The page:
The Right way to remove a tick from your Pet and some methods to avoid.

removing ticks from your per Tick removal

With the spring season full on, it is time to enjoy the outdoors with your pet.  And so will fleas and ticks too.   Here are some tips to guide you on how to remove ticks from your pets and some methods to avoid.

If its  a deer tick, it must feed for 24 to 48 hours before it can transmit the organisms responsible for Lyme disease. Removing the tick as soon as you find it reduces your dog’s risk for Lyme or other tick-borne diseases. 


There’s a lot of misinformation on the internet, including the following tick removal suggestions, which should be filed under “Bad ideas”:

  • Pinch the tick between your thumb and forefinger and pull it out — Many (but not all) ticks are infected with pathogens, or disease-causing agents. Pressing on the tick body may actually force pathogens in the tick gut into your pet.
  • Burn the tick with a lit match or lighter — Some claim applying heat to the tick body will make it back out of the skin. In reality, heat may cause the tick to regurgitate gut contents into the bite. And chances are good that you could burn your pet’s skin or hair.
  • Suffocate the tick with petroleum jelly, fingernail polish, alcohol or essential oils. Ticks generally only breathe between 1 and 15 times an hour out of spiracles, or openings on the sides of their bodies. While the tick may back out to escape the irritating solution, it will probably disgorge gut contents into the pet first.


If your dog is covered with hundreds of ticks, call your veterinarian. He or she can recommend a fast-acting tick-killing product for the majority of ticks, and the remaining ticks can be removed manually.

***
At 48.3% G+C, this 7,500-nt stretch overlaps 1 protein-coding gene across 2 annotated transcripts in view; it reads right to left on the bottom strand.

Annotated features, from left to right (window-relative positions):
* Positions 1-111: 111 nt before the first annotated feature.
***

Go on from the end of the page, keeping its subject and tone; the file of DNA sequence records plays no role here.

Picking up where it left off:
If you’ve only found a few ticks on your dog, removing them is relatively easy:

The 8 tips.

1.-Glove up.

2.-Apply rubbing alcohol to the tick bite.

3.-Use fine-tipped tweezers or forceps.

4.-Position the tweezers where you might imagine the tick "neck" would be.

5.- Slowly remove the tick using steady constant pressure.

6.-Don;t panic if the tick mouthparts remain in the skin.

7.-Apply rubbing alcohol again.

8.-Flush down the tick down the toilet or place it in a plastic bag or in a container.

Not all ticks carry disease-causing agents, but it’s a good idea to watch your dog for signs of tick-borne illnesses such as Lyme disease for a few weeks after tick removal. Signs of Lyme disease may include lethargy, loss of appetite and shifting-leg lameness. Your veterinarian can also recommend tick preventives to help kill ticks that come in contact with your dog.

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